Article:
Bring transit to where the people are, in the major metropolitan center and their surrounding suburbs. That's where people live and where people work. Build transit to make commutes easier, more convenient and faster. When it comes to transit, the first priority is to provide the greatest good for the greatest number. That's the opposite of what this CHSRA project intends to do.
No compelling argument has been made to meet a need for new and additional transit opportunities for inter-city travel from San Francisco to Los Angeles. All the claims that a new modality, high-speed rail, is essential to relieve the overcrowded highways and airports between those two population centers is unsubstantiated. In short, that's not where the problems exist.
They exist within each major metropolis and its surrounding regions, not only the San Francisco Bay Area and the Greater Los Angeles Basin, but San Diego and Sacramento and their respective suburbs as well. The high-speed rail project will not even connect Sacramento and San Diego until at least 2033, and probably much later. Which is to say, that HSR is not, despite their claims to the contrary, going to where the concentrations of people are, but only selectively weaving a route from one political district and power base to the next.
As the HSR plans become ever more explicit, the reaction from many of these cities and towns becomes more shrill and angry. And they are right. The purpose of the train is to solve problems, not create them. And no, 'trade-offs' is not the right answer to that issue.
When the train's first phase, from SF to LA, is intended to be complete in 2033, the technology of other modalities, cars and airplanes, will have advanced dramatically. But, HSR will still be trapped in the rolling stock that is on the shelves of the overseas manufacturers. All arguments about HSR's ostensible superiority will become moot by 2033.
Which is to say, the arguments have been rigged in favor of the high-speed train, but those arguments, when picked apart and analyzed, become no more than childrens' glistening bubbles which pop at the first breath.
The Non-Financial Problem With High-Speed Rail
By Joe Mathews
Journalist and Irvine senior fellow at the New America Foundation, Fellow at the Center for Social Cohesion at Arizona State University and co-author of California Crackup: How Reform Broke the Golden State and How We Can Fix It (UC Press, 2010).
Thursday, November 3rd, 2011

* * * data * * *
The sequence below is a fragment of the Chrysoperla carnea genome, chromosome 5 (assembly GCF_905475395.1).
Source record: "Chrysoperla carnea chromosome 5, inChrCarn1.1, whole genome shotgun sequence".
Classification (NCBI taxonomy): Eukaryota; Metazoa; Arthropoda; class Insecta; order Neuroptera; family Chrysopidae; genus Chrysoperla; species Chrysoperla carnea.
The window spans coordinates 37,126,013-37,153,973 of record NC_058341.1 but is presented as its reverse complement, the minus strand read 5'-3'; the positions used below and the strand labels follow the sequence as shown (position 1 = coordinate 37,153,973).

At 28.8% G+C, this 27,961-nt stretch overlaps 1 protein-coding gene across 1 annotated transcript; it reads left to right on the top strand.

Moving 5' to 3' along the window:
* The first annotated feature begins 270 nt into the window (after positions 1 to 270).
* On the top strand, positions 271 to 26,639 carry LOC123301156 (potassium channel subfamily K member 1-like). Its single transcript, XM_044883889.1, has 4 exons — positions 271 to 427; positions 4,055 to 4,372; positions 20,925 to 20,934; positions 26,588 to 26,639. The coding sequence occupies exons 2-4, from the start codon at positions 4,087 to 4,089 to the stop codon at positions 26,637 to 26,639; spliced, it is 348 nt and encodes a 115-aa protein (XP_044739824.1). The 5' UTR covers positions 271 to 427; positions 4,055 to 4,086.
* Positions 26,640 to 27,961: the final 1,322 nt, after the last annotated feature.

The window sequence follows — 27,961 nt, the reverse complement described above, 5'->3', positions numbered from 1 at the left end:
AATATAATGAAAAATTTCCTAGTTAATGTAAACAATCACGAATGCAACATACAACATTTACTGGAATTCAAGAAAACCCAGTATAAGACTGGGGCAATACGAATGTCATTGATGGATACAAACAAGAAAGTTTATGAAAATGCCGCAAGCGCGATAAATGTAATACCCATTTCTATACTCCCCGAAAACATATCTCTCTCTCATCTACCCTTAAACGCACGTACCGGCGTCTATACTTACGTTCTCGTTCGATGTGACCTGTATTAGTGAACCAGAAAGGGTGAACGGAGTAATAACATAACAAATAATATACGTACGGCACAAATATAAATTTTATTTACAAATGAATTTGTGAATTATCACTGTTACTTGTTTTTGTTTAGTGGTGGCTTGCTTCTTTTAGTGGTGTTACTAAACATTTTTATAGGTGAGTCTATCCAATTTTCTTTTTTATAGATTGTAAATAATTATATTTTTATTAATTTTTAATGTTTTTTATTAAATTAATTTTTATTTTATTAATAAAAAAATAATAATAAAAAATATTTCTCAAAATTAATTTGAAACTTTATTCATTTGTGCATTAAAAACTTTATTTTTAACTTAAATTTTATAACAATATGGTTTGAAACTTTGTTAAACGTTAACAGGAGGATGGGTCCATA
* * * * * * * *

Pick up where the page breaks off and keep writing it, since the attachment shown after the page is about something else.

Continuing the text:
The high-speed rail debate may begin and end with the price tag: $98.5 billion. But there’s another fundamental problem with the plan. It doesn’t fit California or Californians.
And to say it doesn’t fit the state is to say this also: the high-speed rail plan treats California as if it’s one state.
It isn’t. California is a country-sized place made up of regions that have the size and character of states.
A big infrastructure challenge for the state is that neighboring regions – California’s real states – don’t have high-speed connections between different parts of the regions, and between neighboring regions.
If high-speed rail is to have a future, it needs to solve these sorts of problems. Can it create fast connections between LA and Riverside and Indian Wells? Between San Francisco and San Jose and Santa Cruz? Between Santa Ana and San Diego?
Instead, the current plan is about getting us from LA to the Bay Area – a trip that we can already make, via Southwest Airlines, just as cheaply, and more quickly, than high-speed rail can promise.
As an Angeleno, my problem isn’t getting to San Francisco in an hour. My problem is that it can take me two hours to get to a meeting in San Bernardino or three hours, if I’m lucky, to San Diego. A high-speed rail system that could cut those times in half – or better—would have a huge market.
A viable high-speed rail network might not even connect north and south. It might instead be two triangles. One could connect San Francisco with Monterey (via San Jose) and Sacramento. Another would link LA, the Inland Empire and San Diego.
Those kinds of routes would replace commutes and knit together regional economies that have things in common (unlike, say the economies of Anaheim and the San Joaquin Valley, which Californians would pay a high price to link in the current plan, for no apparent reason).
And yes, that leaves out big parts of the state. Well, so does the first phase of the current plan – which for nearly $100 billion can’t get anyone to the state’s second largest city (San Diego) or the state capital.